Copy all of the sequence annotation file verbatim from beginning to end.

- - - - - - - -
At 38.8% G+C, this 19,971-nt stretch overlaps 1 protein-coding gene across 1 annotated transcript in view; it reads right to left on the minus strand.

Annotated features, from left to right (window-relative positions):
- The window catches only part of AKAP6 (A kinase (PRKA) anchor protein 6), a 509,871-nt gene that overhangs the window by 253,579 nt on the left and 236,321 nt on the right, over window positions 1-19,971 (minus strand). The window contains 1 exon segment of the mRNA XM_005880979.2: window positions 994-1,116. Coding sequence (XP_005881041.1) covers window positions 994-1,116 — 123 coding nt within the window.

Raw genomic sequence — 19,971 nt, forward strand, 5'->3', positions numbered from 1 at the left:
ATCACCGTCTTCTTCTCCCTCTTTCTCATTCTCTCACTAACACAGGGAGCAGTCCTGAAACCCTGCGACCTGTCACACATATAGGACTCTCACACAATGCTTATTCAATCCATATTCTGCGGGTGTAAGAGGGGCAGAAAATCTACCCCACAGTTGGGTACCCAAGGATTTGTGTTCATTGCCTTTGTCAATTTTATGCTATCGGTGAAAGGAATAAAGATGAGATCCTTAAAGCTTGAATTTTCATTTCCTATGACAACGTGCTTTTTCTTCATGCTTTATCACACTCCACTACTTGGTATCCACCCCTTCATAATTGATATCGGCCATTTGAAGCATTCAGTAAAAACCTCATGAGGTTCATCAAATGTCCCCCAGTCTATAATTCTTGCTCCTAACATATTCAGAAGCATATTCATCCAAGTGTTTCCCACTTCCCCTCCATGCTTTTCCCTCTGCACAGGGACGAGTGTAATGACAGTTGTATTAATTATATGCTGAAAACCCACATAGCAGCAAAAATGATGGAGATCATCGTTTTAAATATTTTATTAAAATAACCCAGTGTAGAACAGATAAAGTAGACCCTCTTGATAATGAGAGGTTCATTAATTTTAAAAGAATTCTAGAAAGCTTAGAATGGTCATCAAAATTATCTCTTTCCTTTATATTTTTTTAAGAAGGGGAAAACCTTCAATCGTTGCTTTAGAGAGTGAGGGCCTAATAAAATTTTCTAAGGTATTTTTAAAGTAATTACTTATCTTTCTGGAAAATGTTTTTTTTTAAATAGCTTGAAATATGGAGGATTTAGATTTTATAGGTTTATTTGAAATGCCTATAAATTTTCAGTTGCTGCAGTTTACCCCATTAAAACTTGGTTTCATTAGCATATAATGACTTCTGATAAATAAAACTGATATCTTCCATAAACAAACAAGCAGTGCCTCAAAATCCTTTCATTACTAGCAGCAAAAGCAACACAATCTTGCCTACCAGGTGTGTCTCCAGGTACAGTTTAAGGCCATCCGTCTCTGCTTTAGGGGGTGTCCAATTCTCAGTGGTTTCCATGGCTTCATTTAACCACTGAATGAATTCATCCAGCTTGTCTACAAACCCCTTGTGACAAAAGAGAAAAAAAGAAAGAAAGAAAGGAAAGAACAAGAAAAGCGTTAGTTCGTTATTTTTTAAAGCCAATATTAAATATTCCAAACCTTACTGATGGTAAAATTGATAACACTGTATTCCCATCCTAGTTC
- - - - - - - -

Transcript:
At 38.8% G+C, this 19,971-nt stretch overlaps 1 protein-coding gene across 1 annotated transcript in view; it reads right to left on the minus strand.

Annotated features, from left to right (window-relative positions):
- The window catches only part of AKAP6 (A kinase (PRKA) anchor protein 6), a 509,871-nt gene that overhangs the window by 253,579 nt on the left and 236,321 nt on the right, over window positions 1-19,971 (minus strand). The window contains 1 exon segment of the mRNA XM_005880979.2: window positions 994-1,116. Coding sequence (XP_005881041.1) covers window positions 994-1,116 — 123 coding nt within the window.

Raw genomic sequence — 19,971 nt, forward strand, 5'->3', positions numbered from 1 at the left:
ATCACCGTCTTCTTCTCCCTCTTTCTCATTCTCTCACTAACACAGGGAGCAGTCCTGAAACCCTGCGACCTGTCACACATATAGGACTCTCACACAATGCTTATTCAATCCATATTCTGCGGGTGTAAGAGGGGCAGAAAATCTACCCCACAGTTGGGTACCCAAGGATTTGTGTTCATTGCCTTTGTCAATTTTATGCTATCGGTGAAAGGAATAAAGATGAGATCCTTAAAGCTTGAATTTTCATTTCCTATGACAACGTGCTTTTTCTTCATGCTTTATCACACTCCACTACTTGGTATCCACCCCTTCATAATTGATATCGGCCATTTGAAGCATTCAGTAAAAACCTCATGAGGTTCATCAAATGTCCCCCAGTCTATAATTCTTGCTCCTAACATATTCAGAAGCATATTCATCCAAGTGTTTCCCACTTCCCCTCCATGCTTTTCCCTCTGCACAGGGACGAGTGTAATGACAGTTGTATTAATTATATGCTGAAAACCCACATAGCAGCAAAAATGATGGAGATCATCGTTTTAAATATTTTATTAAAATAACCCAGTGTAGAACAGATAAAGTAGACCCTCTTGATAATGAGAGGTTCATTAATTTTAAAAGAATTCTAGAAAGCTTAGAATGGTCATCAAAATTATCTCTTTCCTTTATATTTTTTTAAGAAGGGGAAAACCTTCAATCGTTGCTTTAGAGAGTGAGGGCCTAATAAAATTTTCTAAGGTATTTTTAAAGTAATTACTTATCTTTCTGGAAAATGTTTTTTTTTAAATAGCTTGAAATATGGAGGATTTAGATTTTATAGGTTTATTTGAAATGCCTATAAATTTTCAGTTGCTGCAGTTTACCCCATTAAAACTTGGTTTCATTAGCATATAATGACTTCTGATAAATAAAACTGATATCTTCCATAAACAAACAAGCAGTGCCTCAAAATCCTTTCATTACTAGCAGCAAAAGCAACACAATCTTGCCTACCAGGTGTGTCTCCAGGTACAGTTTAAGGCCATCCGTCTCTGCTTTAGGGGGTGTCCAATTCTCAGTGGTTTCCATGGCTTCATTTAACCACTGAATGAATTCATCCAGCTTGTCTACAAACCCCTTGTGACAAAAGAGAAAAAAAGAAAGAAAGAAAGGAAAGAACAAGAAAAGCGTTAGTTCGTTATTTTTTAAAGCCAATATTAAATATTCCAAACCTTACTGATGGTAAAATTGATAACACTGTATTCCCATCCTAGTTC